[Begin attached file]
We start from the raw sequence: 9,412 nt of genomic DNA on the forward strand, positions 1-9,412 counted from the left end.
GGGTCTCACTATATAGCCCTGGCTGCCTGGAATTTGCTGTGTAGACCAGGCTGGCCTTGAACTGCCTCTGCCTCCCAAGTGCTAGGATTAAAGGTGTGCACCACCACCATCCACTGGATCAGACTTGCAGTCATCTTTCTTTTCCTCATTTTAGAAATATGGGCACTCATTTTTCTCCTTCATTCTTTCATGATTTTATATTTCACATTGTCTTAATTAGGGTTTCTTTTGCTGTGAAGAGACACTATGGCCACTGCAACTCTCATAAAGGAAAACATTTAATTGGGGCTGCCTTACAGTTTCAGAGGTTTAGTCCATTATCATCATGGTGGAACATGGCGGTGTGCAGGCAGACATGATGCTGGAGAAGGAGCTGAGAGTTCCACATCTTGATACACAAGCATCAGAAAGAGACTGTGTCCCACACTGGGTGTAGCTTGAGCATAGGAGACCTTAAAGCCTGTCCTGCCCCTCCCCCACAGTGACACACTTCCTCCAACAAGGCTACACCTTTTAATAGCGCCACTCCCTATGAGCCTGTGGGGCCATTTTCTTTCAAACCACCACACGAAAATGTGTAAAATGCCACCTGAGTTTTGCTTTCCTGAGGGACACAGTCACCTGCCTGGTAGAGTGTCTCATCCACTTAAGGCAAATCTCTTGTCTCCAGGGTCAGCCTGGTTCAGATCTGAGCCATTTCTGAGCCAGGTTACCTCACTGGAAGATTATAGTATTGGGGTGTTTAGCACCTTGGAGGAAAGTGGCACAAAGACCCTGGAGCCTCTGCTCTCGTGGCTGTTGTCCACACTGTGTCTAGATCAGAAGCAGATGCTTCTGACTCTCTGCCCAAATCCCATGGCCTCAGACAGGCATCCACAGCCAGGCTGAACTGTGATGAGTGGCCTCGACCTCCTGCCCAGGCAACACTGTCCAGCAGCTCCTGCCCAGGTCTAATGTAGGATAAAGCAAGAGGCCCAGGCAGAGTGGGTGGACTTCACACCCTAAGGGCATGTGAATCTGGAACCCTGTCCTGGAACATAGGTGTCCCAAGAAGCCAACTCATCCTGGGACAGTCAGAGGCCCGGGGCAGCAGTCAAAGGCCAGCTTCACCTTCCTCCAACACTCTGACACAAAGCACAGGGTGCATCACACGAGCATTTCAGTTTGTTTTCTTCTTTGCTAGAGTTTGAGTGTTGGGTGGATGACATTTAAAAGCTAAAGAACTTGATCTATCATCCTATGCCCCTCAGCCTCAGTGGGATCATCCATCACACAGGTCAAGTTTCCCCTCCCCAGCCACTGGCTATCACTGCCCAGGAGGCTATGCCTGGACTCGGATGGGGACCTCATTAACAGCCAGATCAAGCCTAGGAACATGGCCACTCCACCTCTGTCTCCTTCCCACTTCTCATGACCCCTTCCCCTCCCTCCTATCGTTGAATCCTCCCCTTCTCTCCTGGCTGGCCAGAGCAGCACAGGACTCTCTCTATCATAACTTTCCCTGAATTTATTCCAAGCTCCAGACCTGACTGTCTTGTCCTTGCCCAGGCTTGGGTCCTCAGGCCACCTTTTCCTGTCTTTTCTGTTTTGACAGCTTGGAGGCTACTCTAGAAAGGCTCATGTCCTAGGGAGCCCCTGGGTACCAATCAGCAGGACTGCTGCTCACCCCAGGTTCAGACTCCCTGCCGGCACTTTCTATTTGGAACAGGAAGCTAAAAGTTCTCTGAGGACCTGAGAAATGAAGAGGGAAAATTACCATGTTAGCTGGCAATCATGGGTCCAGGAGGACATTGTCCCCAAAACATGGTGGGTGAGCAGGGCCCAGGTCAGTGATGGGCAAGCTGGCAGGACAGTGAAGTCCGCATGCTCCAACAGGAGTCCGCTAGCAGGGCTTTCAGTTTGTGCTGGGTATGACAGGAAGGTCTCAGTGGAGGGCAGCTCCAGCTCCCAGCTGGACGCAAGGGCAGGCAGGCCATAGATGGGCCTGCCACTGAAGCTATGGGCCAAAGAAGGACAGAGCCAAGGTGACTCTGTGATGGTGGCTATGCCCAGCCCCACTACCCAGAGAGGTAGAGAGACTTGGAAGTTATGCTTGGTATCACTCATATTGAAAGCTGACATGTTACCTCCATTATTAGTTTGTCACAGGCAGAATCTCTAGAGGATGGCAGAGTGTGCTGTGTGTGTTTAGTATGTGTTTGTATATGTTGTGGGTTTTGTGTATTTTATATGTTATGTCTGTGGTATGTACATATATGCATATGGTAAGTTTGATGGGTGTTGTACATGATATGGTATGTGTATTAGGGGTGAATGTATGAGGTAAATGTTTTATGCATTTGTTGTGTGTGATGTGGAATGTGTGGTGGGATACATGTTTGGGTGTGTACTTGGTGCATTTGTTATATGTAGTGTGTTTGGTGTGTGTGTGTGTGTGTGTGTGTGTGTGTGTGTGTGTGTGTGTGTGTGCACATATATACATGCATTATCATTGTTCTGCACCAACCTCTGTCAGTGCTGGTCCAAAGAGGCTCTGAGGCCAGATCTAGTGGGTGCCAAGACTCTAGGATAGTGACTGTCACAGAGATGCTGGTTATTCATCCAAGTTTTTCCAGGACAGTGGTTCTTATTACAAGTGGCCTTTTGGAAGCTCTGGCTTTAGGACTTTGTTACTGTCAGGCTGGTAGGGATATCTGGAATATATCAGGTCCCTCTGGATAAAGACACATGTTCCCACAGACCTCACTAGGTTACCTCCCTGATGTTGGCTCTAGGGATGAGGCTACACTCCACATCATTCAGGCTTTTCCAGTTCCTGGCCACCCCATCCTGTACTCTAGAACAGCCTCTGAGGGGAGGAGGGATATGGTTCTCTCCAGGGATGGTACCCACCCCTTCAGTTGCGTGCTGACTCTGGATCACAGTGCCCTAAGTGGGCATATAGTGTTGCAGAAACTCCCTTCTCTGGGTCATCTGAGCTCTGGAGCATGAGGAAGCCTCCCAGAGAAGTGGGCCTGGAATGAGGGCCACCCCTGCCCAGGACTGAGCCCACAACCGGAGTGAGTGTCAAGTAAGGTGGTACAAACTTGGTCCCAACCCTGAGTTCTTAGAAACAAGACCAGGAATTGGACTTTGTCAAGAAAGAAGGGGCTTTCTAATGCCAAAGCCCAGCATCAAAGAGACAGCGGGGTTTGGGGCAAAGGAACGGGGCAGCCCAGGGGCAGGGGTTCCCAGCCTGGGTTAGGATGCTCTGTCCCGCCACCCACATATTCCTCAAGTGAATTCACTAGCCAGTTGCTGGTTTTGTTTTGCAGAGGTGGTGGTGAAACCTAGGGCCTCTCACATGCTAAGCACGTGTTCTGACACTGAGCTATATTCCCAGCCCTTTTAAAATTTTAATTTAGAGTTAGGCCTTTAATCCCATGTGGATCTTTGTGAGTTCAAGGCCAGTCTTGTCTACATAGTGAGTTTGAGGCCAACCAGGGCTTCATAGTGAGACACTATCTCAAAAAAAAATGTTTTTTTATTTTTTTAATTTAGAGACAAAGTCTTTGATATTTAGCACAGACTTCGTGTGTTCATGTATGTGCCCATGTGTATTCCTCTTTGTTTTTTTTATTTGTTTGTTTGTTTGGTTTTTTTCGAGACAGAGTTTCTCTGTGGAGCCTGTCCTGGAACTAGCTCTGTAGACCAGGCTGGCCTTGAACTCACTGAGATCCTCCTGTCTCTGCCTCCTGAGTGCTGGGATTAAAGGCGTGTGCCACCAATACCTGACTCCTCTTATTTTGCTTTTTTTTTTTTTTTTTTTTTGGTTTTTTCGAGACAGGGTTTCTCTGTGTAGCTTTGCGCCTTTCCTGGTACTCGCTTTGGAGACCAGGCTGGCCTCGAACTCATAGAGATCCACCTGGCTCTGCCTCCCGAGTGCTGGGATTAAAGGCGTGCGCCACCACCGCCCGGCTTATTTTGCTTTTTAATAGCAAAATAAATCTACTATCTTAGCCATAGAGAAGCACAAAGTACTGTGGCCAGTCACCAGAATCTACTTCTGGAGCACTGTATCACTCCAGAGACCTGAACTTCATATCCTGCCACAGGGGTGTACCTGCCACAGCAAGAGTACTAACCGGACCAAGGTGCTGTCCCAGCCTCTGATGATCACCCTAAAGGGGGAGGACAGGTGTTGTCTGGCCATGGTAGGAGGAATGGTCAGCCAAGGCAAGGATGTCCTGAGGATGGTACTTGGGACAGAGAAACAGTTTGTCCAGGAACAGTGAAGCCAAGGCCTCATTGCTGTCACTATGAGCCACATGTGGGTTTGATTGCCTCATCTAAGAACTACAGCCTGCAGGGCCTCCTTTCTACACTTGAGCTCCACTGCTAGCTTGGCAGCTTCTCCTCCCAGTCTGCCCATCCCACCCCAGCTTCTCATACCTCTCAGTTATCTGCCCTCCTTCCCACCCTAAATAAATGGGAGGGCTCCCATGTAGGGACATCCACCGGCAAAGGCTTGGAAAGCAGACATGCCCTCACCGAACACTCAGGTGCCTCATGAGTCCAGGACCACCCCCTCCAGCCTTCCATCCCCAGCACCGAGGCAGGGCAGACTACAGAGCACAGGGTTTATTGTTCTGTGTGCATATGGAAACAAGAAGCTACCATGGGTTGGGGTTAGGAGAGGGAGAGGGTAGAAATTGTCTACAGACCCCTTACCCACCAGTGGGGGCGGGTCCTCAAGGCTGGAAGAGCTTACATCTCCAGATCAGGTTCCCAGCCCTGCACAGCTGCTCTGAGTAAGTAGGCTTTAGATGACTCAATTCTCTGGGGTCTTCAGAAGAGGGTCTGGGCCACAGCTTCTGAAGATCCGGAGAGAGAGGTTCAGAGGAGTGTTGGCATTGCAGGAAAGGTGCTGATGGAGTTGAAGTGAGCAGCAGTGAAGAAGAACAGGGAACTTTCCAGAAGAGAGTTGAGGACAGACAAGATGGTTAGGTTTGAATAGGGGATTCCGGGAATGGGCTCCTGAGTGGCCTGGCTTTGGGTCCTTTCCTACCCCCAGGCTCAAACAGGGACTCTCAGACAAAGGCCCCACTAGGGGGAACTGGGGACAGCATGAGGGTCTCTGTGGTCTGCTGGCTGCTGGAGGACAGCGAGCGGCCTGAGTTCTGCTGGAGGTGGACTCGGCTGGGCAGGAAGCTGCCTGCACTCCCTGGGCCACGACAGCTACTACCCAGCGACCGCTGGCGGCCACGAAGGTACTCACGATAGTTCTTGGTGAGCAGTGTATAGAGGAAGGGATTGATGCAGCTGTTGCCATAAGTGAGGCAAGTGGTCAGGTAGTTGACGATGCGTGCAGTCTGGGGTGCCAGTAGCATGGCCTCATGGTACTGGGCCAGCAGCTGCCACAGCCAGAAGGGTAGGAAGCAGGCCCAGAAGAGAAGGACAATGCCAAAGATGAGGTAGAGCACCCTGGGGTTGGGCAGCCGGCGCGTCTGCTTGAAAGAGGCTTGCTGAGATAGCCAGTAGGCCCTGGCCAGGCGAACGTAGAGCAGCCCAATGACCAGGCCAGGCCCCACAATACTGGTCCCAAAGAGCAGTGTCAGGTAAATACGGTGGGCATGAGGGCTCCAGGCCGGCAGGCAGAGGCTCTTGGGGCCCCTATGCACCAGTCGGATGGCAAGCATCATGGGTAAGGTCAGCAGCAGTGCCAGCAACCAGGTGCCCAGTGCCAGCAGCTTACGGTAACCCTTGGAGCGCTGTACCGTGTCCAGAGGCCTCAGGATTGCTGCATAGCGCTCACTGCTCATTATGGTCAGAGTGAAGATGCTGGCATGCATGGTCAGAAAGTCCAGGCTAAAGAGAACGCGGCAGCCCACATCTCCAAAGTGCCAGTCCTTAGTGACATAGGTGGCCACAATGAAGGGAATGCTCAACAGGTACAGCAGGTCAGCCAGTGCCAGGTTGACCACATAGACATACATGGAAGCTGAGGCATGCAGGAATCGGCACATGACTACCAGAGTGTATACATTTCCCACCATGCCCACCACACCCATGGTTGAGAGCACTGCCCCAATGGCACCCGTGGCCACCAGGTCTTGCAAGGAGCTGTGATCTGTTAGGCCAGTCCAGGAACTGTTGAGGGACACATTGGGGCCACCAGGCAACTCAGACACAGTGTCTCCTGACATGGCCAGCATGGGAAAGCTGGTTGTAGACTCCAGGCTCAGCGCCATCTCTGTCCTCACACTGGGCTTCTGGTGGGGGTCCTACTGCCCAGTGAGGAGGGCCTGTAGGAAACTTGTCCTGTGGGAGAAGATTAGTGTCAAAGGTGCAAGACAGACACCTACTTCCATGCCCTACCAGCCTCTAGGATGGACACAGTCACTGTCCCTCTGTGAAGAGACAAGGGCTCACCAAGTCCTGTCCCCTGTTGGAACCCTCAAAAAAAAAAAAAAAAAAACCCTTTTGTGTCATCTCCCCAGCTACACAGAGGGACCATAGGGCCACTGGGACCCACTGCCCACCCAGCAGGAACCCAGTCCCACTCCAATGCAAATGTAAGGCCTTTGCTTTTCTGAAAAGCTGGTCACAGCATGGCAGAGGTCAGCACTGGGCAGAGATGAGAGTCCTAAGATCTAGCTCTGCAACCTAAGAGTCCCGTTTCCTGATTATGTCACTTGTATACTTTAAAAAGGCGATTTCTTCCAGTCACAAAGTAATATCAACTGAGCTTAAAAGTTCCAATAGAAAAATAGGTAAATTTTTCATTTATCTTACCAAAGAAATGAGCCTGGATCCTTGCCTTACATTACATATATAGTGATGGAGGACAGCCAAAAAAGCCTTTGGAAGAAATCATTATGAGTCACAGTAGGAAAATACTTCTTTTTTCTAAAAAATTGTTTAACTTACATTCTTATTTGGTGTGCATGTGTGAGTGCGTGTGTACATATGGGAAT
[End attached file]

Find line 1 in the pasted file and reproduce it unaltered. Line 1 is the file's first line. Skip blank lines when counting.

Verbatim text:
We start from the raw sequence: 9,412 nt of genomic DNA on the forward strand, positions 1-9,412 counted from the left end.